Monthly Archives: April 2009

It’s a Grand Old Flag

Long gone are the days when I walked with my dad north along Park Avenue from Grand Central Terminal en route to his place of work and then mine. One of the games we’d play, yup, it was a game, though I was in my early 20s, he in his 50s, was to try to guess the country of origin of the flags that adorned the exterior of the Waldorf Astoria.

I had warm feelings of remembrance as I trekked south this week, sun on my face, hop in my step. The heels of my shoes made a clip-clopping sound as I passed other New Yorker’s in the summer finery and admired the green and blue of the flag that flew beside our own red, white and blue stars and stripes. I guessed the former was the flag of Brazil.

Flag of Brazil

Flag of Brazil

Back in the day there was a plaque on the Waldorf facade that confirmed or clarified our guesses. Yesterday, there wasn’t a plaque but thanks to google images, I confirmed my speculation.

I haven’t been to Brazil but hope some day to get there. In the meanwhile, most days, New York City offers plenty of international flair, by no means does this replace the first hand experience of travel but it’s what I’ve got.

The one word I know, thanks to dear sweet Gi and Lu in LA is kisses. So to my friends, beijos (Bay-zho). xoxo

Meet the Press: His

The physician/scientist/husband (p/s/h) had a media messup earlier this month. An article he’d written covered the discovery of something newsworthy. The journal in which it was to be published, issued a press release on a Monday with an embargo until Thursday. I’m told that this is often what happens with some stories; the lead time permits reporters to do their homework in an effort to cover the “news” with accuracy and depth. The press office at the p/s/h’s place of work was contacted by the NYT, Time Magazine, Bloomberg, NBC, Reuters – you name it. Meanwhile, the news leaked. Most interviews with the good doctor were cancelled. The storm and fury and excitement over the news is that it was no longer news, it was on “the wire.”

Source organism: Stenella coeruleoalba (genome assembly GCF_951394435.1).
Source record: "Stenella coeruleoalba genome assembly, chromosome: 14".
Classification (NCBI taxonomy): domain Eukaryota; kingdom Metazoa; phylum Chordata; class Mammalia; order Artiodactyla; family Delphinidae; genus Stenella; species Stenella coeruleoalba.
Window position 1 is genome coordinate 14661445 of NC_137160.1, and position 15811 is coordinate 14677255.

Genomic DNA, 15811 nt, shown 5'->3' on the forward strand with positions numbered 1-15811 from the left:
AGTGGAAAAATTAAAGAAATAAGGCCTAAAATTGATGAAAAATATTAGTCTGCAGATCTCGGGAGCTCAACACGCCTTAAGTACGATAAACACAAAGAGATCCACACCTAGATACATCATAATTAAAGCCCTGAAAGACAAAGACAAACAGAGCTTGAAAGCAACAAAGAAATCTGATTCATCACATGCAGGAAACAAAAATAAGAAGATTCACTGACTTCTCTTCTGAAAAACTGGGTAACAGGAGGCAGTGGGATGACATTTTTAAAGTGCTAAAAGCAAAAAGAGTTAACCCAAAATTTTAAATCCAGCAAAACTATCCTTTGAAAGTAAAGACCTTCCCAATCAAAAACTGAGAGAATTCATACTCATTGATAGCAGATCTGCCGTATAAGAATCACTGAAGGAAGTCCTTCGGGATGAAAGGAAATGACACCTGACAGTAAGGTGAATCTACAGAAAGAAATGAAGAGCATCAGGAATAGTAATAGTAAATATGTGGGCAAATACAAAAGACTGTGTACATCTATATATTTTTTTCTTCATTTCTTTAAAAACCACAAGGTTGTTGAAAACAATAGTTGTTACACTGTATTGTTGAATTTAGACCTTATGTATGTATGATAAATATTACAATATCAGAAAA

Suffice it to say, this happened to the guy who, in general, doesn’t talk with the press. Maybe he’s shy. But this go ’round, he was excited. Whoever leaked the story did a disservice not only to themselves, as in, had they let the media do its job, the leaker likely would have received deeper coverage not to mention a loss for information’s sake.

The lesson is to decide in advance which media outlet should have the story. In the end, it’s all about trust and that’s what went awry. Carry on.

Uptown Out of Town: Denver

Some people might think that Denver is a cowtown. scottish-angus-cows-by-dan-ostermillerI think otherwise. The physician/scientist/husband asked me to join him for dinner on Saturday night as he was being feted with a lot of other people at the 100th Annual Meeting of the American Association of Cancer Researchers. So away I went for a brief visit to the wild west.

My reason for going was two-fold; to support my husband and to find out if a 150-year legacy of a newspaper can reinvent itself online.

Despite our arrival in the midst of a heavy downpour following the previous day’s spring snowstorm, we had fun exploring the City by foot. Highlights included viewing lower downtown’s buildings from the late 1800s/early 1900s, Sunday breakfast at Dixon’s and a walk around the Capitol building at the south end of the business district. We wandered past the Denver News Agency and Denver Post headquarters, through a public park around the Denver Art Museum with it’s 2006 addition by Daniel Libeskind. It was fun to discover the architecture of the Public Library designed by Michael Graves. Everything about downtown struck me as that of a city that cares about its public places.

Photo by John Boak

Photo by John Boak